In cooking, stock (aka broth, aka soup stock) is the water that vegetables, meat, fish or seafood have been simmered or steeped in. The items are then removed and usually discarded. The savoury water remaining retains some of the flavour and nutrients from the items making it more than just water — it’s now “stock.” Stock is used as the base liquid from which other food items such as sauces, soups, and stews are made. It adds far more nutrition, mouth feel and background flavour than just plain water would.
The Oxford Dictionary (2019) defines it as “The liquor made by boiling meat (with or without vegetables, etc.) and used as a foundation for soup.”
The making of what some people consider good stocks can be quite complex, with entire culinary courses dedicated to it, but even a simple stock will add flavour dimensions. The Japanese make very simple stocks known as “dashi” simply by briefly soaking pieces of dried seaweed or fish in hot water for a few moments.
When you really need a totally clear broth, some suggest to add rinsed egg shells to the stock and simmer for 10 minutes. The shells will attract the sediment. Then strain.
When making any stock that you are planning to freeze for future use, it’s best to season and flavour it only lightly, if at all. The less specific flavour you add now, the more general purpose it will be — fancy up the flavour when you use it in a recipe. Too highly seasoned a stock could overpower what you make with it.
It is best to make a stock at least a day ahead, and refrigerate, so that you will be able to easily skim off fat that has risen to the surface before using the stock or preserving the stock in some fashion.
If you are using a tinned broth or a powdered stock cube, remember that they tend to be salty, so don’t salt what you are making until these are added and you’ve had a chance to taste to see what if any additional salt is needed.
Do not store broth at room temperature. Refrigerate or freeze as soon as preparation is finished.
Stock can be frozen in jars, plastic containers or freezer bags. It’s important to allow ample headspace with containers and jars, or the lids of plastic containers may be forced off, and glass jars may break.
For half-litre/pint sized vessels:
- regular mouth , allow 2 1/2 cm (3/4 inch) headspace;
- wide mouth, allow 2 cm (1/2 inch) headspace.
For litre/quart sized vessels:
- regular mouth , allow 3 cm (1 inch) headspace;
- wide mouth, allow 4 cm (1 1/2 inch) headspace. Andress, Elizabeth L. and Judy A. Harrison. So Easy to Preserve. University of Georgia Cooperative Extension. Bulletin 989. Sixth Edition. 2014. Page 260
You may also wish to freeze some in ice cube trays, which when frozen you may then empty into plastic freezer bags. 1 ice cube equals 1 tablespoon.
To can stock, a pressure canner must be used to render it safe from causing botulism. For more information, see Canning Homemade Stock on our preserving site. If you do not have access to a certified pressure canner, or wish to add thickeners, etc, to your stock, then freeze the stock. Never attempt to water bath can it.
“Stocks and soups made with vegetables and / or meat are low-acid products. They must be processed in a pressure canner to assure their safety. Use the processing time and pressure specified for each type.”  So Easy to Preserve. Page 104.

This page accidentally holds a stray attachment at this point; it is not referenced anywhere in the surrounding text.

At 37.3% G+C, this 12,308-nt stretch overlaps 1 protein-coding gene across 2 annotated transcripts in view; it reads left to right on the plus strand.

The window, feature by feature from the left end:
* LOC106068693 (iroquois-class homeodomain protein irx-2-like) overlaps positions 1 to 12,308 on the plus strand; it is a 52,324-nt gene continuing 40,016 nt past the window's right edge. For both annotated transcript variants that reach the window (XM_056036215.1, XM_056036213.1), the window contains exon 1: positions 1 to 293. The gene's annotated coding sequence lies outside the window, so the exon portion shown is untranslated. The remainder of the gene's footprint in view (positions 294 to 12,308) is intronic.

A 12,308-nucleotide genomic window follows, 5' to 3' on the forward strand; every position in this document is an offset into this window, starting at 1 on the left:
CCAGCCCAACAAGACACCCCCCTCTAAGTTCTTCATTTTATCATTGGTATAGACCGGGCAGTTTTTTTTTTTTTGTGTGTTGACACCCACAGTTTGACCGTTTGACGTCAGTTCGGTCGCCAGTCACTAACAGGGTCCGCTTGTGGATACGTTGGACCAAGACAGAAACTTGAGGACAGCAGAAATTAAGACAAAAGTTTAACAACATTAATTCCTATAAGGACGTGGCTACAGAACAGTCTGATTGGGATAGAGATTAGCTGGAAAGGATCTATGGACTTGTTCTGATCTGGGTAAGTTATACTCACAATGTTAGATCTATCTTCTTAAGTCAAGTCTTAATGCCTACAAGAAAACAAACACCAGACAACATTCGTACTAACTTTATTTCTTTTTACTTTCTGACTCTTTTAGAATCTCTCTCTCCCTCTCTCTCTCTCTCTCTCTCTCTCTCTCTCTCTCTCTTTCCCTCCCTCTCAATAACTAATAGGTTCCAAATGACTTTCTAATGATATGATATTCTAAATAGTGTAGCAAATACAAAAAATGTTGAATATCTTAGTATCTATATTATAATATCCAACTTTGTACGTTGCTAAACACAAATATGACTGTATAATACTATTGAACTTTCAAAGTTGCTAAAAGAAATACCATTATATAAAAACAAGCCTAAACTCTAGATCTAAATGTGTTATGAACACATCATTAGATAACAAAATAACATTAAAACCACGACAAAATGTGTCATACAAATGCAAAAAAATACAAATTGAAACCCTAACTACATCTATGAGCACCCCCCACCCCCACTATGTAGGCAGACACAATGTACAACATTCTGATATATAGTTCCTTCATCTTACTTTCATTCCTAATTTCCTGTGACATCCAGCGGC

Literature & Lore
“When about to prepare for the reception of company, it is advisable to begin, if there be sufficient time, two days beforehand in summer, or three days in winter, by getting ready the grand stock — an article so essential to all the after preparations, that it may be looked upon as the basis of operations. The meat required for this should be sent in the over night if possible… When the broth has boiled gently for seven hours, strain it through a broth napkin into large kitchen basins to cool, and place them in the larder for the next day’s use.” — The modern cook. Charles Elmé Francatelli. Philadelphia: T.B. Peterson and Brothers. ca. 1855. Preface, page 33.
In many people’s usage, stock means the same thing as broth. Some books will list the two terms together. The two words are basically used interchangeably, though habit dictates certain expressions such as “beef broth” when someone might sip it from a cup, and that it be called “beef stock” when it is used as an ingredient in a recipe.
Other people will gamely try to keep clear water between the two terms. An editor at the Food Network responded when asked about the difference between the two, “Chicken stock tends to be made more from bony parts, whereas chicken broth is made more out of meat. Chicken stock tends to have a fuller mouth feel and richer flavor, due to the gelatin released by long-simmering bones.” Chicken Stock vs. Chicken Broth. Q & A. Accessed August 2019 at https://www.foodnetwork.com/recipes/articles/chicken-stock-vs-chicken-broth
In the broader world of food, stock can of course also mean “inventory” of goods and merchandise on hand.
The Online Etymology Dictionary says the inventory sense usage is the older of the two dating from the early 1400s.
The Oxford Dictionary cites usages of stock “meaning ‘broth made by boiling meat or vegetables’ from the first half of the 1700s:
1730 C. Carter Compl. Pract. Cook 1 A good Stock of strong Broth Well made, and good Gravies well drawn off, are very principal Ingredients in the Composing of all Made-Dishes of boil’d Meats.
1747 H. Glasse Art of Cookery ix. 78 An Oyster Soop. Your Stock must be made of any Sort of Fish the Place affords.
1752 E. Moxon Eng. Housewifery (new ed.) 134 You must make your stock the day before you use it.
|↑1||Andress, Elizabeth L. and Judy A. Harrison. So Easy to Preserve. University of Georgia Cooperative Extension. Bulletin 989. Sixth Edition. 2014. Page 260|
|↑2||So Easy to Preserve. Page 104.|
|↑3||Chicken Stock vs. Chicken Broth. Q & A. Accessed August 2019 at https://www.foodnetwork.com/recipes/articles/chicken-stock-vs-chicken-broth|